One of my favorite aspects of being a manager is coaching my employees to reach some of their big goals. I like learning about what motivates an employee and what their ambitions are. As a manager, I consider it my job to my employees to remove obstacles, push them when needed, and provide them with opportunities to reach their goals.
I have a postcard of Pot-Shots #571 by Ashleigh Brilliant hanging at my desk: “One possible reason why things aren’t going according to plan is that there never was a plan.” Working with a plan to hit goals doesn’t have to be overly cumbersome and complicated. Here is a strategy I use to drive my 1-on-1s with employees to help them identify their goals and take small steps regularly to reach them.
Your job as manager: coach your employees to learn and grow in the time you work together
It’d be nice if our best and brightest employees worked for us forever. Ain’t gonna happen. So, let’s stop pretending that’s the case and stop managing employees that way. Look beyond your own current needs when developing an employee. Work with your employees to help them grow in their career, whether it’ll be at your company or elsewhere.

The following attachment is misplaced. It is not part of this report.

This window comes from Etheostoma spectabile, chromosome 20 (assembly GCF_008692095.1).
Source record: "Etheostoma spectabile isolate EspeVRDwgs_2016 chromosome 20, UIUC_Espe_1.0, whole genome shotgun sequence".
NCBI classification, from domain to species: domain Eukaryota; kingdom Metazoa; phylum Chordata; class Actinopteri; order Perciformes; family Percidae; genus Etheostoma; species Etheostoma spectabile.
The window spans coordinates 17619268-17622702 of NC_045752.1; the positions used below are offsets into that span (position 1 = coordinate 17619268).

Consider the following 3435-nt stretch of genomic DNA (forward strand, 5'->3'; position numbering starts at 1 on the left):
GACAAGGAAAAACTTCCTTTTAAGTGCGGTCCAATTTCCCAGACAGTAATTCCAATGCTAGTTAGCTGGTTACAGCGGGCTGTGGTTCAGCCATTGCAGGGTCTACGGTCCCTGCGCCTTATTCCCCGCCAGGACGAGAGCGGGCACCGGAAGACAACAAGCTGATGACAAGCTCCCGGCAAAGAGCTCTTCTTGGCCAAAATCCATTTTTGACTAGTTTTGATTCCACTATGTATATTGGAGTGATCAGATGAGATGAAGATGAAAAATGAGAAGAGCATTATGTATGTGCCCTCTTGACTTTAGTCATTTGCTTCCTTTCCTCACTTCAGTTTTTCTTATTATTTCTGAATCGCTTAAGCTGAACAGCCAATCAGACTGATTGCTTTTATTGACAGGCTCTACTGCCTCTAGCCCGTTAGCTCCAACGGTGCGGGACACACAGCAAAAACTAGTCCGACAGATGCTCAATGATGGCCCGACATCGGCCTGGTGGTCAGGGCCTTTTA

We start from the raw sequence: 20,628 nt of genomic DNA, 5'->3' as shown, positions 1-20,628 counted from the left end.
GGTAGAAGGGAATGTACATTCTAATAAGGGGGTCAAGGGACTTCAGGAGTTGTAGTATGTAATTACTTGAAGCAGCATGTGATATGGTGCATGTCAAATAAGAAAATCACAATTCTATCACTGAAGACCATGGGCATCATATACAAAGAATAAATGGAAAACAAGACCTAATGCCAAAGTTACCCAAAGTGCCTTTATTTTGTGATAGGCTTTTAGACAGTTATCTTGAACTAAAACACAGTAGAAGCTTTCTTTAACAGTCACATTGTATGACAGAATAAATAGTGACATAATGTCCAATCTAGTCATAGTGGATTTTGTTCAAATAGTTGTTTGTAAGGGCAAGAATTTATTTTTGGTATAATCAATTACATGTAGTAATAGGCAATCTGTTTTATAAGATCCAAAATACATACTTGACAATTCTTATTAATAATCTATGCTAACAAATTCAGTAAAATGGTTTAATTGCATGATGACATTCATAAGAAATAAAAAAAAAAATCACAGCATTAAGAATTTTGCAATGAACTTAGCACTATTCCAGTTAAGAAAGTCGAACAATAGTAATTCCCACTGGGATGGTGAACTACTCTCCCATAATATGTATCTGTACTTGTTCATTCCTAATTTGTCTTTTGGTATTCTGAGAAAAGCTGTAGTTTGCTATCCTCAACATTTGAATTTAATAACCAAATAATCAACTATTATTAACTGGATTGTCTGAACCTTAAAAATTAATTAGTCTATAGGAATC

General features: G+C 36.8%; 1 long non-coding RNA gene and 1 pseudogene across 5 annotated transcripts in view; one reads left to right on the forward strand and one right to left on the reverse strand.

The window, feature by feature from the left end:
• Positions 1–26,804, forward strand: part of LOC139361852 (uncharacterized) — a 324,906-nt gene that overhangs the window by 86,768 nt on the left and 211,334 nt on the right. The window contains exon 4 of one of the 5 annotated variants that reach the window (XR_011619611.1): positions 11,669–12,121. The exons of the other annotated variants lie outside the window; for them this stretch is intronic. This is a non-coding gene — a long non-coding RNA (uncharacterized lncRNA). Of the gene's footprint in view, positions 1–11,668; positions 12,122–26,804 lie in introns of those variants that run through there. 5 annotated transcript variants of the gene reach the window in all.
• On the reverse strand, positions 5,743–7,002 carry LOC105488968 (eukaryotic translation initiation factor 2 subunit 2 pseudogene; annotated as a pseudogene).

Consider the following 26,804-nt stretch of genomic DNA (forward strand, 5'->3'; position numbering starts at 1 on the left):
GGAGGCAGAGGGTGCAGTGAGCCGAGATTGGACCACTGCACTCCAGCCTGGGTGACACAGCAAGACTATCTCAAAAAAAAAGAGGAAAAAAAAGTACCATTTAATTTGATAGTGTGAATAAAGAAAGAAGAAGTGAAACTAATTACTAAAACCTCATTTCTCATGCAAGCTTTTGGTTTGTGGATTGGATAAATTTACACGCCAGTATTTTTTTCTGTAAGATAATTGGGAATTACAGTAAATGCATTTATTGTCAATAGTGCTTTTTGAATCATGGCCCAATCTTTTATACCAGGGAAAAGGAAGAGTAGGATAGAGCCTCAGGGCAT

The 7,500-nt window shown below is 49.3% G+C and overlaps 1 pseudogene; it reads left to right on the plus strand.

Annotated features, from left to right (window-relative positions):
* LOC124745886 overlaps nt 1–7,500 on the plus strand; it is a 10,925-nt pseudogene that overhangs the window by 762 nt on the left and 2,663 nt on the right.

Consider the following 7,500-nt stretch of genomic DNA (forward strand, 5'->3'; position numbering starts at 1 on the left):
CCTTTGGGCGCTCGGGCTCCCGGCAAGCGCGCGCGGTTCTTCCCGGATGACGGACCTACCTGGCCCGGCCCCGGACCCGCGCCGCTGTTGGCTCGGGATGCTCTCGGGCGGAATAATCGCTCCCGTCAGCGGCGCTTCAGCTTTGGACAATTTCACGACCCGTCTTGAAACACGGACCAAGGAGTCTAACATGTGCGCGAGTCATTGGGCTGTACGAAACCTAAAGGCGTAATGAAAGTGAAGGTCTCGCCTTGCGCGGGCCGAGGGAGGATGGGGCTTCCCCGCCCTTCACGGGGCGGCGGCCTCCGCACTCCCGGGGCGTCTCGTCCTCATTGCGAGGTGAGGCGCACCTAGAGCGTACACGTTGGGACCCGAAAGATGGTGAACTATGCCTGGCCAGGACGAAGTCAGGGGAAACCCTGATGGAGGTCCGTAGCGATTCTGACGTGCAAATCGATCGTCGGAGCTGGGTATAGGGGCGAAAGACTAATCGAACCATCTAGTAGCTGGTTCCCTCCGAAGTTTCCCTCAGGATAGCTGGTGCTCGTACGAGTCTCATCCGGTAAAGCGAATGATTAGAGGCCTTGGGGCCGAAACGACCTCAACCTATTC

Reid Hoffman, co-founder of LinkedIn, has a new book coming out July 8 for managers called The Alliance. He shared some of his advice in the Fortune magazine article “Reid Hoffman: You can’t keep your best people forever.” Hoffman suggests considering the time an employee works for you as a tour of duty (like in the military). During that tour, your employee will undoubtedly help you and your company hit your objectives. As a manager, you should work with your employee in that time to hit their goals.
In the time that my employee works for me, I want to find out what their big goals are. If they can accomplish that goal at my company (“I want to be promoted to software architect.”), I figure out how I can provide opportunities for them to grow and let that happen. If their goal will take them elsewhere in their career (“I want to be a software developer at Google.”), I figure out how I can help them grow while we work together so they’re closer to reaching that goal.
As I explained to one of my new employees: I want to find out what will make you happy and how you want to grow in your career. I hope we can help you reach your goals while working on my team and at this company. But, if reaching your goals takes you away from this team or company, that’s OK, too.
Write down goals to make it happen